Tidbit: Not wanting to sully the novel itself, I’m adding this warning here: Choose the page. Why does a novel set in China, populated mostly by Chinese characters, need to be narrated in fake-Chinese-inflected English? The implication is that the characters are incapable of fluently speaking their own language. Really?! Because it’s a Chinese novel-in-translation that needs to be slapped with spurious exotica to sell it stuck in the ears? Narrator Ryan Gesell (an L.A. native clearly not of Asian descent) uses a similarly fabricated accent in Jamie Ford’s Songs of Willow Frost, giving U.S.-born Asian American characters a ching-chong flair. Is this aural yellowfacing offensive to anyone else?

Readers: Adult

Published: 2002 (China), 2014 (United States)

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Filed under ..Adult Readers, .Audio, .Fiction, .Translation, Chinese

I Know Here and From There to Here by Laurel Croza, illustrated by Matt James

I Know Here and From There to Here

Absolutely no doubt that you could read either of these titles separately and find two engaging standalone stories. But read them together and you’re guaranteed a much more satisfying experience that reveals Kathie’s love of frogs, the significance of “[only] me in grade three” meeting someone “[e]ight, almost nine,” the importance of the sketchbook, and so much more.

I Know Here – a Canadian mega-award winner – captures all that is familiar for a little girl about to move from a nameless “yellow dot” somewhere in Saskatchewan to the big city of Toronto. Her “here” is close to Carrot River where her baby brother was born, and Nipawin from where the family’s groceries get delivered. “Here” is an enclave of 18 trailers, of which her “school is the trailer at the end of the road.” “Here” is where the dam her father is building “will send out electricity far across the prairies,” signaling that “[s]oon we will all be leaving.” What the little girl knows are the forest, the howling wolves, the tobogganing hill, the moose and rabbits on the Pas Trail – and somehow she’ll need to figure out how to take some of “here” to “there.”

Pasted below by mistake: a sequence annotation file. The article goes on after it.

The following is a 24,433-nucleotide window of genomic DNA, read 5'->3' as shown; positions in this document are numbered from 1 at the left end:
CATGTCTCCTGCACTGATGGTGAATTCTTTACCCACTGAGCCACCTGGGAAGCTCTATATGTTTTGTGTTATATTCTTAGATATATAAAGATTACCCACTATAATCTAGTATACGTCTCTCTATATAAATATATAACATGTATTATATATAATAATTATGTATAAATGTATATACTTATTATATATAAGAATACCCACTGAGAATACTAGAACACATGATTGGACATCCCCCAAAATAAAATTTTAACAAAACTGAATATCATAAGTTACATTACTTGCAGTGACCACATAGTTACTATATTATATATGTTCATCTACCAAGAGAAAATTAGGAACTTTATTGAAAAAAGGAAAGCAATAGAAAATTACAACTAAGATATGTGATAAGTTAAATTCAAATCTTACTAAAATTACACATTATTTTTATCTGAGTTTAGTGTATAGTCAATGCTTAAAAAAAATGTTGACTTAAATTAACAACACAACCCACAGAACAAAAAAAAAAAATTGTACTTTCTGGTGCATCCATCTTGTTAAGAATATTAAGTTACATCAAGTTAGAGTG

Four years after Here, the sequel hits shelves next month. “Here” trades places with “there” when the family arrives in Toronto: “It’s different here, not the same as there,” the little girl narrates. “There” is where her father’s dam stretched across the Saskatchewan River, and “here” is where his next project is a city highway. From a “road without a name,” the family now lives on Birch Street, even though the birches “must be hiding in the backyard behind the fences.” Doors went unlocked there, but not so here. There the aurora borealis “dance[d] just for us”; here the street lamps keep darkness at bay. But best of all, here is something – someone – new: Anne, who knocks on the door to ask if the little girl is “ready” … for new adventures and new friendship.

Author Laurel Croza, whose back flap bio reveals her peripatetic past, uses her own Saskatchewan-to-Toronto childhood relocation as inspiration for both titles. Her co-traveler, artist Matt James, presents a rich, saturated palette to give textured energy to Croza’s memories. His intentionally naive, guileless style captures just the right balance of longing for the familiar, intertwined with the excited anticipation of discovery. Croza and James twice prove the strength of their complementary collaboration, creating a poignant journey both timely and timeless.

Readers: Children

Published: 2010, 2014

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Filed under ..Children/Picture Books, .Fiction, Canadian

The Year of the Baby and The Year of the Fortune Cookie by Andrea Cheng, illustrated by Patrice Barton

Year of the Baby and Year of the Fortune Cookie

When I read Andrea Cheng‘s The Year of the Book almost two years ago, I had no clue it would turn out to be a series! Such staying power bodes well that later printings of Book have been fully corrected; click on The Year of the Book post for details. And although original illustrator Abigail Halpin is missing from these subsequent two titles, Patrice Barton‘s similar style is just as whimsically entrancing.

In the second of the series, The Year of the Baby (2013) – the paperback edition pubs today! – Anna Wang is a year older and in the fifth grade. Her best friends are still Laura and Camille. She continues with her Chinese school, but Laura is now taking classes, too, even though “[s]he’s the only one in the whole school who’s not at least half Chinese.”

The biggest change in Anna’s life is the eponymous ‘baby’: Kaylee is Anna’s new sister, recently adopted from China. As adorable as she is, Kaylee is also stubborn – and getting her to eat is especially difficult. Even the doctors are worried that she’s not thriving, so Grandma arrives from San Francisco to help. Anna “[s]eems to have the magic” and, with Camille’s help, she figures out how to combine science and song to get Kaylee to open wide.